By Danny Savage
North of England correspondent, BBC News
Dead birds have been found with balloon remnants around their legs
Marine conservationists are calling for a ban on mass balloon releases because birds and mammals are dying from eating discarded balloons.
The Marine Conservation Society (MCS) says organisers of balloon releases should look for different ways to publicise their cause.
The Balloon Association says there is no proof latex balloons kill animals.
But the MCS says it has photographs of dead marine birds and mammals washed up on the beach in Blackpool.
A graphic photo from the examination of a dead turtle shows an old balloon in its gut. The suspicion is that the turtle thought the brightly coloured fragment floating on the water was something edible.
Statistically it may not be a huge pollution, but it's wrong and needless
It appears the consequences were fatal.
There is also an image of a decomposed razorbill - a bird which lives on islands off the British coast during the breeding season - with its legs entangled in the string from a balloon.
It is not clear if this is what killed the bird, but it certainly would have hindered its mobility.
Gill Bell, from the MCS, says the problem is getting worse year after year.
"In the last 10 years we have seen a 260% increase in the number of balloons we are finding on our beaches.
"And we know that these are just the balloons on the beaches. We believe there are many more in the water.
"A recent international survey found nearly 60,000 balloons over a two-day period last year. Who knows how many are in the sea. It's vast and we just don't know."
I met Gill in the harbour at Seahouses in Northumberland. The area off the coast here around the Farne Islands is a European Marine Reserve, but still there is evidence of balloon pollution.
Gill Bell of the Marine Conservation Society on alternatives to balloon releases
In a 100m stretch of beach we find two balloons and their strings tangled up in clumps of seaweed.
We are joined by Mike Hosken who lives in the village. He combines walking his dog with regular litter picking on a stretch of beach between Seahouses and neighbouring Beadnell.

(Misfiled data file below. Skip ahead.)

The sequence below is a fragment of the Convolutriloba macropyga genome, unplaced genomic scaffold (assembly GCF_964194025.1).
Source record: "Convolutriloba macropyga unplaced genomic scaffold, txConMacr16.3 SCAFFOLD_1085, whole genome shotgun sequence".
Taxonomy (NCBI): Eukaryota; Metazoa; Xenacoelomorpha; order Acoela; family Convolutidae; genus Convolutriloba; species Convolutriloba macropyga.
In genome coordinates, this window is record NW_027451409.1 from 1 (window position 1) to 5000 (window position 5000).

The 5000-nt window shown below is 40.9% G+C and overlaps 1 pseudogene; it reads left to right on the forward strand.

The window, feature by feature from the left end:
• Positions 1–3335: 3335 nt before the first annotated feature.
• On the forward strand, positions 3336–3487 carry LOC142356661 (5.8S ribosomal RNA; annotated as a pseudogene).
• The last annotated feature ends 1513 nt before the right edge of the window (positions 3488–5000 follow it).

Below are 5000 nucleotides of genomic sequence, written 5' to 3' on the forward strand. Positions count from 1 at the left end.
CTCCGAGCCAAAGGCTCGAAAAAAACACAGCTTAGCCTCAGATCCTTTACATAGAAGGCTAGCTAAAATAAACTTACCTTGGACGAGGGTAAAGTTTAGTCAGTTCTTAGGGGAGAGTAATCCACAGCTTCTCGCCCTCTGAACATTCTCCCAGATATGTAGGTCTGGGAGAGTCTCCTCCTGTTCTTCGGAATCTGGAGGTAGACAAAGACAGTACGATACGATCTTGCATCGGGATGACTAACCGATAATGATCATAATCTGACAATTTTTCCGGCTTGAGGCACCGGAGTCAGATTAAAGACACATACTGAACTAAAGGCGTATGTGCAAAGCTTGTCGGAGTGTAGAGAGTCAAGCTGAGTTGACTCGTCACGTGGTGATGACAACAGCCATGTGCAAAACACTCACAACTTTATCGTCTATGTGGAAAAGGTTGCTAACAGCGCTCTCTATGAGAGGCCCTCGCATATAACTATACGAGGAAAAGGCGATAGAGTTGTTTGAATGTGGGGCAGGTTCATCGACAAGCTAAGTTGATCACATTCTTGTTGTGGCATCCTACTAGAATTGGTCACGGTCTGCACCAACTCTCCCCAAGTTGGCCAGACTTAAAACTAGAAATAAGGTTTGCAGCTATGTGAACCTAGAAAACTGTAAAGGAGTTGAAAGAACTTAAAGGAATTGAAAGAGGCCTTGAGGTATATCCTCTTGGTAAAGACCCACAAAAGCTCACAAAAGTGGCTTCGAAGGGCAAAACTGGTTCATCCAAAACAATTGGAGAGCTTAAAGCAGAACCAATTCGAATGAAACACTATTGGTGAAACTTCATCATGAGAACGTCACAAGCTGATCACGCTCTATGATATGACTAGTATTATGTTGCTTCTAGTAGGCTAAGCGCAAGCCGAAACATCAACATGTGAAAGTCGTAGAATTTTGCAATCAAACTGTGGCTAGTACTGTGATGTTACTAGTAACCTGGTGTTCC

He often finds old balloons and, if he can identify where they have come from, he sends them back.
"One of the recent cases - and remember we are on the north-east coast - was a balloon from Gloucester city.
"They come from everywhere. Statistically it may not be a huge pollution, but it's wrong and needless."
The Balloon Association, which represents manufacturers, says the industry drew up a code of conduct for balloon releases in conjunction with the MCS.
The associations say released balloons reach high altitude, shatter and decompose.
In a statement, it said: "Latex is fully biodegradable and an inflated latex balloon decomposes at about the same rate as an oak leaf under similar conditions."
The MCS is now trying to persuade local authorities and organisers of balloon releases to do something different.
They say they are not being killjoys, but suggest that balloons are just filled with air rather then helium. It's the helium balloons that float high up into the air and drift for miles.
They have had some luck. A car dealer filled a car with balloons rather then releasing them.
Here in Northumberland, a local supermarket in Alnwick was also persuaded not to release hundreds of balloons because of concerns for wildlife.
They acknowledge that some balloons are biodegradable, but argue this is a very slow process, especially in water.
They also believe that if people spared a thought for where the balloons they release may end up, they may decide not to let them go in the first place.
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